Help Wanted: Women for Manufacturing Jobs

YOUNGSTOWN, Ohio – Robin Laurier was delivering food through DoorDash to make ends meet, including to employees at International Steel & Counterweights in Youngstown.

Now she is aiming to work there or at another manufacturing plant in the Mahoning Valley.

Laurier is one of four women who attended the WorkAdvance Boot Camp in July and for the first time, the cohort was entirely female. She started to consider manufacturing when she saw the success of her boyfriend, who attended one of the WorkAdvance boot camps in April and was hired by Ultium Cells.

“I was looking for something a little more stable, secure,” Laurier said. So she had her partner ask his WorkAdvance career coach if he knew of any training, possibly in health care, that was open to her through Eastern Gateway Community College or the National Center for Urban Solutions.

“Mr. [Khari] Wilcox reached out to us and said there was an entry-level manufacturing, all-women boot camp going on. So I jumped at that and was super excited to be a part of that.”

Laurier had not given serious consideration to manufacturing as an entry-level step. But she entered the WorkAdvanced Boot Camp with an open mind.

And so, she asked recruiters from the manufacturers who addressed the group if their companies provide training in welding, a field that she found interests her.

Kristen Wheatley, human resources business partner at International Steel & Counterweights, said the qualities she looks for in new employees are a good work ethic, strong attendance and the willingness to both learn and excel. Her company believes it can train people to do any job. And it wants people who want to grow, Wheatley said.

“We strongly encourage anybody who comes in and accepts a job with us. If the job you are in is not a good fit, come talk to us,” she said, “Because we will say, ‘Here’s where we have openings. Is this anything that you’re interested in?’ I would say our longest lasting and our most qualified employees all started in our entry-level positions and just worked their way up.”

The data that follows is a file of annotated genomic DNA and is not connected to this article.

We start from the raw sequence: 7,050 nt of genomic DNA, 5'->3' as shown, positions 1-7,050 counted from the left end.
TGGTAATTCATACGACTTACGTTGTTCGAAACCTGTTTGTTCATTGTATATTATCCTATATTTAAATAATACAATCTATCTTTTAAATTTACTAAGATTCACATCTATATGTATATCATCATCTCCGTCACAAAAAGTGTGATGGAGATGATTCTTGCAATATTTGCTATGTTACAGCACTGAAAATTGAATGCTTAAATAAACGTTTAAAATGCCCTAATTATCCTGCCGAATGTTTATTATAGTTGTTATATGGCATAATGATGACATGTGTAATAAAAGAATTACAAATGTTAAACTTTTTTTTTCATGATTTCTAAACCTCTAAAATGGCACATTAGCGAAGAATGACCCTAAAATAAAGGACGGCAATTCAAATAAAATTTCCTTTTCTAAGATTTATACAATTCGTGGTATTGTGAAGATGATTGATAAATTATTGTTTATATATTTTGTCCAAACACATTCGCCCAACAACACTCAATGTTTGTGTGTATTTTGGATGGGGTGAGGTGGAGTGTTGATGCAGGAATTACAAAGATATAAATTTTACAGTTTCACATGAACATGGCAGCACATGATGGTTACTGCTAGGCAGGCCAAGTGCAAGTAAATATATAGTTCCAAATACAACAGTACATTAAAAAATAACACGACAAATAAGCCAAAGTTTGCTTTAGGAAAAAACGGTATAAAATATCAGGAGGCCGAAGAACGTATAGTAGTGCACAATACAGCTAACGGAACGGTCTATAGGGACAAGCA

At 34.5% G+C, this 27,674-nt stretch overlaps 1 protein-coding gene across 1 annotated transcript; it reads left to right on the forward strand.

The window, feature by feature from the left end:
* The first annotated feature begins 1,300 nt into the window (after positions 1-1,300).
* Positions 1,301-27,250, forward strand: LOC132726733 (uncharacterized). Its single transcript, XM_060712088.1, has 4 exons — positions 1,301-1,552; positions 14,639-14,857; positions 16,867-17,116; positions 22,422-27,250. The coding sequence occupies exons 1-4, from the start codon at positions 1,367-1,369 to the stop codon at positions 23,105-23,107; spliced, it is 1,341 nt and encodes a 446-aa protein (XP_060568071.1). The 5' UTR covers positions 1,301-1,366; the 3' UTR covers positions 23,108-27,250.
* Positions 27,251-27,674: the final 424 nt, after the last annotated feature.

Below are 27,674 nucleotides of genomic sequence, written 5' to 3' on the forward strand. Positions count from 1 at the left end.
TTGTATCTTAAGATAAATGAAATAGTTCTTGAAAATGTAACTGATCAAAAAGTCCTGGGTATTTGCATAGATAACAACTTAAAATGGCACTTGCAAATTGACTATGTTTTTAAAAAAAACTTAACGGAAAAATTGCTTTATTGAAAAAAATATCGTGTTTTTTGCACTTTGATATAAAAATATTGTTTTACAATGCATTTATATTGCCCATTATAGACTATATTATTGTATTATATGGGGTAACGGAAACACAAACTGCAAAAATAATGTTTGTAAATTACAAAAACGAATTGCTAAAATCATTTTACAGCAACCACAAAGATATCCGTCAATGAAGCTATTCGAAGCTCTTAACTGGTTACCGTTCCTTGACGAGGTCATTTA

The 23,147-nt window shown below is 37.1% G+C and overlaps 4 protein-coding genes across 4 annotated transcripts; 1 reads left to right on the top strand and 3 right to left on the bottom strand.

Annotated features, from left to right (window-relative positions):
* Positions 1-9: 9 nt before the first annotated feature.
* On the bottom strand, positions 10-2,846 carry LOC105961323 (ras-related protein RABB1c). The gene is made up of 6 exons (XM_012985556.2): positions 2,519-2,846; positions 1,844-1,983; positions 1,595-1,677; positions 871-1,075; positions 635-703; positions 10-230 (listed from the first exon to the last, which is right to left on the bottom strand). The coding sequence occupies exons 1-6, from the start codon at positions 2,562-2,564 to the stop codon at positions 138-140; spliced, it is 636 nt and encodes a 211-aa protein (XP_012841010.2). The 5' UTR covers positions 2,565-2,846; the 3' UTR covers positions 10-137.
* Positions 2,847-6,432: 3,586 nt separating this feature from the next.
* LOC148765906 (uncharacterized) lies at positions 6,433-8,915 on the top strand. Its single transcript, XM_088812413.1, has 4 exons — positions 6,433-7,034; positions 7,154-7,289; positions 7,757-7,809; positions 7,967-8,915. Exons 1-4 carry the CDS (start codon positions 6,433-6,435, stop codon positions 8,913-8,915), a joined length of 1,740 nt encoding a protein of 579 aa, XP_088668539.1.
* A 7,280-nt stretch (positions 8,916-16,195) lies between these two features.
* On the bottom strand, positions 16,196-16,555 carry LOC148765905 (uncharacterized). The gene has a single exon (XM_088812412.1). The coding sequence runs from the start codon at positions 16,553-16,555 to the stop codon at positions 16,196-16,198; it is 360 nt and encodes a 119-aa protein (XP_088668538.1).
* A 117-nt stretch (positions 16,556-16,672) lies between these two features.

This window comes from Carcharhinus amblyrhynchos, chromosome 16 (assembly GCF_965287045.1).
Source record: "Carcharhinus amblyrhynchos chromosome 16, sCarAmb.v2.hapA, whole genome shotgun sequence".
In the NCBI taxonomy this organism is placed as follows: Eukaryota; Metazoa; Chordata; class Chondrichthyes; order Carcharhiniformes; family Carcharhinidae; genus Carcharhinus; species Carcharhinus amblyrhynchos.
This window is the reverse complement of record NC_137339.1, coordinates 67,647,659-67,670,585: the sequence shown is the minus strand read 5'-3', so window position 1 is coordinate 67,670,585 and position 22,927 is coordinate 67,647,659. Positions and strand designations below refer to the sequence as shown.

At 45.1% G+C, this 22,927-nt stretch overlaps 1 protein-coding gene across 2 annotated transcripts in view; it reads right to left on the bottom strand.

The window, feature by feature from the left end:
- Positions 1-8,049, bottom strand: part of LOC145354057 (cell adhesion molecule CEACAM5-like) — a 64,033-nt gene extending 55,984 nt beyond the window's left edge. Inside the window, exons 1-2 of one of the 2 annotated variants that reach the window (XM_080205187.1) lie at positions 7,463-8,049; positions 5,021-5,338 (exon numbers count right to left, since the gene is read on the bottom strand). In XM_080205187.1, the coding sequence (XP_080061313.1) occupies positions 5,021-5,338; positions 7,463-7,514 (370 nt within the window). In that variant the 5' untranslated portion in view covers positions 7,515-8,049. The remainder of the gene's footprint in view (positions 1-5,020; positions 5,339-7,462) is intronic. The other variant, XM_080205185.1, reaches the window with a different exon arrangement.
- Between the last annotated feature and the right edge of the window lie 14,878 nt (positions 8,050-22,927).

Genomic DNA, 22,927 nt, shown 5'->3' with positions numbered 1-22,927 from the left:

Not Just for the Boys

The Mahoning Valley Manufacturers Coalition, the National Center for Urban Solutions and Eastern Gateway have teamed up to create the WorkAdvance Boot Camp training sessions to improve and increase the area workforce.

In the Mahoning Valley, only 23% of those employed in manufacturing are women, which is less than the 27% average across Ohio.

“Manufacturing is a thriving industry in this area. There is so much room to grow in it and the stigma is that it’s just for the boys. I will tell you it is not,” said Krystal Shulz, human resource manager and recruiter with Dinesol Plastics in Youngstown.

To address the gender gap, The Manufacturing Institute, a nonprofit workforce development affiliate of the National Association of Manufacturers, has launched the Women MAKE America campaign.

In March 2022, the institute announced their 35×30 initiative, a focused effort to increase the percentage of women in manufacturing nationally to 35% by 2030.

For the past two years, the WorkAdvance program has aimed to help those with little or no manufacturing experience, including returning citizens, to find meaningful careers in manufacturing. As the program has advanced from all-male to co-ed groups, WorkAdvance is supporting the 35×30 efforts to increase the number of women in that workforce, said Alex Hertger, senior project manager with the manufacturers coalition.

“As a part of our core mission values, we feel very strongly that we want to help our manufacturers increase diversity in their workforce. As a coalition, we have come to realize there is a huge deficiency in women in manufacturing,” Hertger said.

Nuts and Bolts of Boot Camp

The women’s three-week journey through boot camp included an algebraic math brush-up and “Tooling U” training to give them manufacturing basics.

Pam Szmara, who has been teaching the WorkAdvance program since its inception, said students who complete the Tooling U program gain credentials as a certified manufacturing associate.

The program also teaches the Additive Edge program through America Makes. There the women learn about 3D printing and design, before making a pitch for a product.

“We want the students to try to solve an everyday problem,” Szmara said. “First they’ll sketch it. Then we’ll design it in CAD. We’ll 3D print it and then they will market it like a business. We introduce them into marketing skills, a business plan, how they’re going to package it, manufacture it, how they’re going to sell it, how many employees they’re going to have. It’s from start to finish how their product is going to get to the consumer.”